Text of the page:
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HP TouchPad Review – Is It an iPad Killer?

HP TouchPad WiFi 32GB

Rating: ★★★★☆

When HP announced the TouchPad back in February, it immediately stood out as one to watch, thanks to the uncluttered design and innovative webOS software. Now I’ve finally had a chance to play with one I’d say it’s close to greatness, but not quite there.

The design of the hardware borrows heavily from the original iPad but doesn’t quite have the understated style it takes to pull off such a minimalist look. The end result looks a bit plain, and isn’t helped by the TouchPad feeling both heavier and thicker than the iPad. The TouchPad is crammed full of clever technology, but these first impressions count in devices that spend this much time in your hand.

Dr Dre Beats Audio Built In

It’s certainly not all bad news on the hardware front. The screen is clear and bright, with a wide viewing angle; battery life is rather good for a device capable of true multitasking; and sound quality through the built-in speakers is excellent. I’m surprised HP isn’t making a bigger deal of its tie-in with the Dr Dre Beats Audio brand, as the sound quality from the TouchPad is rich, clear and surprisingly bassy.

The TouchPad is designed to work with a wireless charging station called
Touchstone, which is sold separately. This allows you to simply lay the
TouchPad in its cradle to begin charging without any fiddling about.
laying the TouchPad in the cradle also switched it in to “exhibition
mode”, displaying either your photos, appointments or a clock. You can
even assign different actions to individual Touchstones so you could,
for example, show photos when docked at home and appointments when in
the office.

Introducing webOS

The most important aspect of any tablet computer is the software, and this is where the TouchPad could really shine. Rather than using the Android operating system favoured by rivals such as the ASUS Eee Pad, Motorola Xoom or Samsung Galaxy Tab, HP have their own operating system called webOS. Introduced in 2009 for Palm and HP smartphones and currently in its third version, webOS has made the transition to a larger screen impressively well. It’s a stable and reliable alternative to iOS (used in the Apple iPad 2), and many people will prefer it.

A feature of webOS called Synergy integrates your online accounts, seamlessly accessing services including Gmail, Skype, Facebook, Dropbox, Microsoft Exchange and LinkedIn across the system. This allows you to do things like use the built-in chat client for both Skype calls and Google chats, see your Facebook photos in the photo app, or see all of the contacts from the different services in your contact app.

Show Me the TouchPad Apps

For many people, mobile devices
live or die by their Apps – those small programs downloaded to add
features, tools or games. The TouchPad App Catalog is looking quite
empty at launch, but HP reps tell me they’ve focussed on quality over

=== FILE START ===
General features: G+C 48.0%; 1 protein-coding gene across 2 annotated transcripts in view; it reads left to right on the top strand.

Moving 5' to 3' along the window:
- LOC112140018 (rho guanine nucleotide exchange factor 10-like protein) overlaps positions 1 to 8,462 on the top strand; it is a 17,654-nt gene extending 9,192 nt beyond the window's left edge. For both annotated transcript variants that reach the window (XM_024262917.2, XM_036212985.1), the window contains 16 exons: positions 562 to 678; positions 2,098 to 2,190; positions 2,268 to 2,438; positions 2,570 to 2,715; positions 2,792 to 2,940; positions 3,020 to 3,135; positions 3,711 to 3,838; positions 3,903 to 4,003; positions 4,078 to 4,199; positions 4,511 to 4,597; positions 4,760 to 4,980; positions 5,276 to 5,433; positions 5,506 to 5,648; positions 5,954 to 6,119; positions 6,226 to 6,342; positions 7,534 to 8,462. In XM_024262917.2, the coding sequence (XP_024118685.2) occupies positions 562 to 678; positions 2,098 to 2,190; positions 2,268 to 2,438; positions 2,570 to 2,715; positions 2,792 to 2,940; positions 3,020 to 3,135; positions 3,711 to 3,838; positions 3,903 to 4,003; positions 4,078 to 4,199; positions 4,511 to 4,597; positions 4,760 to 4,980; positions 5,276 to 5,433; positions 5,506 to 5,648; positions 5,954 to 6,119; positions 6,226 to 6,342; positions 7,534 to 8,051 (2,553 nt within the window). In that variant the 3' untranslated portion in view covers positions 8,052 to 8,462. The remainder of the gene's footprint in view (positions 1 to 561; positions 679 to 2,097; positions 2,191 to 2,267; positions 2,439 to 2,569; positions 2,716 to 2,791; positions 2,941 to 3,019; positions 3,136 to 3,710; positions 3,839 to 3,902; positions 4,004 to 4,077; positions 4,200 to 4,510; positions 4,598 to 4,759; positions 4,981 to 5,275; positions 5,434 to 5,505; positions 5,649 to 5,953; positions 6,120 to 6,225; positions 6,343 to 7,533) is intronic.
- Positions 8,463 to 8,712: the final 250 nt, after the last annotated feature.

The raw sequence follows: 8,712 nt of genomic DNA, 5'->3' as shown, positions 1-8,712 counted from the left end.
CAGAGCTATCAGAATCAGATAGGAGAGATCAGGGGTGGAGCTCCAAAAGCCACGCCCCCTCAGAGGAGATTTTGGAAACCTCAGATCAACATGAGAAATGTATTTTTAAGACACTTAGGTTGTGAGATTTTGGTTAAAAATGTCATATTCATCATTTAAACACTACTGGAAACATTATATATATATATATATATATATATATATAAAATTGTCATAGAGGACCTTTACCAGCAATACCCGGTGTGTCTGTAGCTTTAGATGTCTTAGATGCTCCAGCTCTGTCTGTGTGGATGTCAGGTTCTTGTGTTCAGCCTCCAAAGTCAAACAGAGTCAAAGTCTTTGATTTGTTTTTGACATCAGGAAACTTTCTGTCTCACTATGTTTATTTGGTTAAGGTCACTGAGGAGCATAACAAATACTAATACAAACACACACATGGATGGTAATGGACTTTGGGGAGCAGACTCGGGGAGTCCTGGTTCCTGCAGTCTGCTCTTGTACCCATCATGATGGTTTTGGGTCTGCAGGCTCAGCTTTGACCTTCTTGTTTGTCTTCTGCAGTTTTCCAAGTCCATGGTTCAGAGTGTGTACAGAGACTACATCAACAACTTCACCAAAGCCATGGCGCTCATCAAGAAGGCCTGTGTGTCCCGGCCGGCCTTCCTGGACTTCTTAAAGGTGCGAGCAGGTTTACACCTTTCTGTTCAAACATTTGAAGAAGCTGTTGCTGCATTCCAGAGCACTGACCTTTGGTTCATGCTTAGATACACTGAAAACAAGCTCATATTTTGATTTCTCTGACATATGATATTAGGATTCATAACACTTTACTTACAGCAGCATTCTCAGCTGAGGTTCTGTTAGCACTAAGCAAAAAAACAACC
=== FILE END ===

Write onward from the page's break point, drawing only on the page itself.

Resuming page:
quantity, cherry picking the best apps from other platforms. Highlights
to expect at or shortly after launch include Facebook and Twitter apps,
Angry Birds, Need For Speed: Hot Pursuit, and an Amazon Kindle app. I
wasn’t able to test any of these for this review, but it certainly HP
will have pretty good coverage of the main apps people are looking for.
If they can get more developers on board in the next few months they may
be able to compete with Apple and Android on their own terms.

Multitasking and Flash-Enabled Web Browser

Two real highlights of webOS on the TouchPad are its true multitasking, and its extremely capable web browser. On the TouchPad you can start one task, such as loading a web page, and happily switch to another task while it loads, the page will continue downloading in the background with no interruption. This is something Apple has always shied away from with its iPad and iPhone, saying it would harm battery life and slow down the device, but HP have shown with the TouchPad that it can be done well.

The TouchPad comes equipped with a very capable and fast web browser, designed to work with the full versions of websites rather than cut-down mobile interfaces. Backing this up is the fact that the Flash video and multimedia player is installed by default. Many people cite the lack of flash video and multimedia as the reason they won’t buy an iPad 2, and the TouchPad might just be the device they’ve been waiting for.

Overall, the browser does an excellent job with some very demanding websites – I was particularly impressed by its handling of high-quality Flash video on the BBC iPlayer site. The experience wasn’t perfect however, and I experienced problems with sites that clearly weren’t designed with a tablet interface in mind. I’d often have a really hard time hitting a particular link or button, or just having to wait while the browser figured out what I’d done. Ultimately mobile web browsing is about making compromises, and you just need to decide whether you prefer choices HPs approach or Apple’s.


  • Runs Flash
  • Charging dock a great idea
  • WebOS is a good operating system
  • Runs Flash as standard
  • Wireless charging dock
  • True Multitasking
  • Good sound quality


  • Quite Heavy
  • Unimpressive hardware design
  • Quite bulky and heavy
  • Limited number of apps at launch
  • Touch response sometimes delayed


The HP TouchPad is by far my favourite of the current iPad competitors, although the hardware feels a few steps behind the iPad 2. It benefits from great software and some unique ideas. If you’re looking for an Apple alternative, particularly if you want to run Flash, this could be the tablet for you. Take a look at our tablet buying guide for everything you need to know before you buy.

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